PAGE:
The Dark Side of Nationwide Tests

This article is from waaaay back in 2001 but don’t disregard it because of that.  The information here is invaluable to understanding what is going on in our public schools.

This will help catch us up or refresh our memories about  the transformation of public education that began in earnest in the 1960’s.  This transformation today is just about complete and Oklahoma (you know the “reddest state in the nation”)  is leading the way, Numero Uno in fact,  on a new public education policy that is anything but conservative.  More about that soon.

There is  reason I am pulling things out of the way back machine (and I will be going even further back before I’m done with this story so humor me for a bit) is that without a little bit of history, some of the changes taking place in our state will be hard to fathom for many.  I have had to go back and retrace our steps to even begin to grasp it.

This particular article “The Dark Side of Nationwide Tests” was written by Beverly Eakman.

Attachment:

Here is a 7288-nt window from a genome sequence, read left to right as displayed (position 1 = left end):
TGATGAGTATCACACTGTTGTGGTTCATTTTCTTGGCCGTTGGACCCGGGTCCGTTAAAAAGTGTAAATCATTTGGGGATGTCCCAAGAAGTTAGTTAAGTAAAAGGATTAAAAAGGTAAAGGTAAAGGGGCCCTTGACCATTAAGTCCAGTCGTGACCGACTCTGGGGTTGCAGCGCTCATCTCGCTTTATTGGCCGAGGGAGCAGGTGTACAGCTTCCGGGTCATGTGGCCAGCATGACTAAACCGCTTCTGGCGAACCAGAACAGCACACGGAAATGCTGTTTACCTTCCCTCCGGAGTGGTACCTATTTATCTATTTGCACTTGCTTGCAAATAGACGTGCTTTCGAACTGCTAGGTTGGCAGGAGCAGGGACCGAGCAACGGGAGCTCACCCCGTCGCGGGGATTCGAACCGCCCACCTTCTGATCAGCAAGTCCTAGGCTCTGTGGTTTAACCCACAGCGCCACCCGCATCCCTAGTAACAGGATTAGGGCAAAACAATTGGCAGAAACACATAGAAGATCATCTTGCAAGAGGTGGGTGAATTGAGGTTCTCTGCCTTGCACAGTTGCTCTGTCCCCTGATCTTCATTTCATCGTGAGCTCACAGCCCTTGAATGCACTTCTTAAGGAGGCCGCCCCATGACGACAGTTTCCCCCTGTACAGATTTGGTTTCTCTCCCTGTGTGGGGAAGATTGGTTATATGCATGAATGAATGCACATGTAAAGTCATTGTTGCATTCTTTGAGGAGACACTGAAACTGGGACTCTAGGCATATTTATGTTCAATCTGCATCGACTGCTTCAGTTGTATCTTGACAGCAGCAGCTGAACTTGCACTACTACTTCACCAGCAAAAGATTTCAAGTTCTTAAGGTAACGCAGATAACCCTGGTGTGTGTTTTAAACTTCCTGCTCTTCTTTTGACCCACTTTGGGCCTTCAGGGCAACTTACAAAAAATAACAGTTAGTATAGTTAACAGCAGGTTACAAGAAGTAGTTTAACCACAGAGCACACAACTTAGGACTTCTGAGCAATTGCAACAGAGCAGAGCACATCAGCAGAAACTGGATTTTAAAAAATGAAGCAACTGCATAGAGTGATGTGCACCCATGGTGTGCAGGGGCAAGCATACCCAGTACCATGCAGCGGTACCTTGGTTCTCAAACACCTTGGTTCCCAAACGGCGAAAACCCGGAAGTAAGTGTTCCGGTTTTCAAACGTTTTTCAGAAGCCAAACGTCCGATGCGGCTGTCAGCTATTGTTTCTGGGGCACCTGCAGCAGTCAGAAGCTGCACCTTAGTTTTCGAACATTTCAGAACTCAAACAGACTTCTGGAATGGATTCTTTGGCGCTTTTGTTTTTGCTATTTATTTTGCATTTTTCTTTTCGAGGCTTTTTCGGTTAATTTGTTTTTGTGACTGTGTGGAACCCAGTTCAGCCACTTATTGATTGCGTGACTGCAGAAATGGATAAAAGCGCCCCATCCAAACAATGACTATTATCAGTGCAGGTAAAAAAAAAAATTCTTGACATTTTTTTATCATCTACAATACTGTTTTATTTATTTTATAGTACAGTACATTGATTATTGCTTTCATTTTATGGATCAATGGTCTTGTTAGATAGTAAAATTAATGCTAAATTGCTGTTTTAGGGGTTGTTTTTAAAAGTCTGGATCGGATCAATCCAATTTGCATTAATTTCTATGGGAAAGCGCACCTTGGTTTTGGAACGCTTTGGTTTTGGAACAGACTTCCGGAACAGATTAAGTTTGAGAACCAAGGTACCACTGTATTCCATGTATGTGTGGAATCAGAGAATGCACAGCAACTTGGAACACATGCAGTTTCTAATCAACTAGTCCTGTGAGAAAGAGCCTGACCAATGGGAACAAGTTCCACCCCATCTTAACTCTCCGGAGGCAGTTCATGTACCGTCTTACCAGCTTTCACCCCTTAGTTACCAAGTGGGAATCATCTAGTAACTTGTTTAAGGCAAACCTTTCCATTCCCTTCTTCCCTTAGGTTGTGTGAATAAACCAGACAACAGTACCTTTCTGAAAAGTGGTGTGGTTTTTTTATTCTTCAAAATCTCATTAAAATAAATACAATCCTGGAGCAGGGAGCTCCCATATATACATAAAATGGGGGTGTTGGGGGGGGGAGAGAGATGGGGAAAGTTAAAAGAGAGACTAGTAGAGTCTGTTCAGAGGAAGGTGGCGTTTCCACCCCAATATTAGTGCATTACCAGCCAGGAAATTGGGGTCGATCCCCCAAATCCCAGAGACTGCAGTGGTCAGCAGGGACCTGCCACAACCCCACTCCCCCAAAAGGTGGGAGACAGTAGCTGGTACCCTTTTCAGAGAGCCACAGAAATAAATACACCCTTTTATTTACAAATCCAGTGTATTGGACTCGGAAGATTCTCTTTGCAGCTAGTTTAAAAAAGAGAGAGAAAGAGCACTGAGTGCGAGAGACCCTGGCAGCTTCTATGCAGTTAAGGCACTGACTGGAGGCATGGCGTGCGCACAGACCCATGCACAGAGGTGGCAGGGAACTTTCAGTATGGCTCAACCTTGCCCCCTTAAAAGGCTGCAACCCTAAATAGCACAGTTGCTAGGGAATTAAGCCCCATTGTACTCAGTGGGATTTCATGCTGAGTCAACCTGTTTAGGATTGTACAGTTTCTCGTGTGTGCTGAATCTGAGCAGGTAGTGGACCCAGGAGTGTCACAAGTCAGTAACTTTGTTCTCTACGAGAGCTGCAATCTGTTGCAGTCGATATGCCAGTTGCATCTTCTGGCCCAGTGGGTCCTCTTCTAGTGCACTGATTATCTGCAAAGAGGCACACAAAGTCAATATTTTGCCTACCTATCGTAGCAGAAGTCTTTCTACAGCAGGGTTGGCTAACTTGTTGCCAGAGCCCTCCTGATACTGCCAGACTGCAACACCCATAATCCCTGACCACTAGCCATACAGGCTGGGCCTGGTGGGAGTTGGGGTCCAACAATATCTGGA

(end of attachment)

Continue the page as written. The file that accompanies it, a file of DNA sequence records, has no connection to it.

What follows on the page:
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The following article from Insight magazine addresses the testing component of the federal education legislation now before Congress. These federal testing requirements were first put in place in 1994, part of the Goals 2000/School-to-Work package.
The case against standardized tests hinges on the quantum leap in data-gathering, cross-matching and information-sharing capabilities, with all the accompanying problems associated with data-trafficking, invasion of privacy and consumer profiling. Barely a week goes by that a publication somewhere doesn’t carry a story detailing a new affront to what used to be considered “nobody’s business.”

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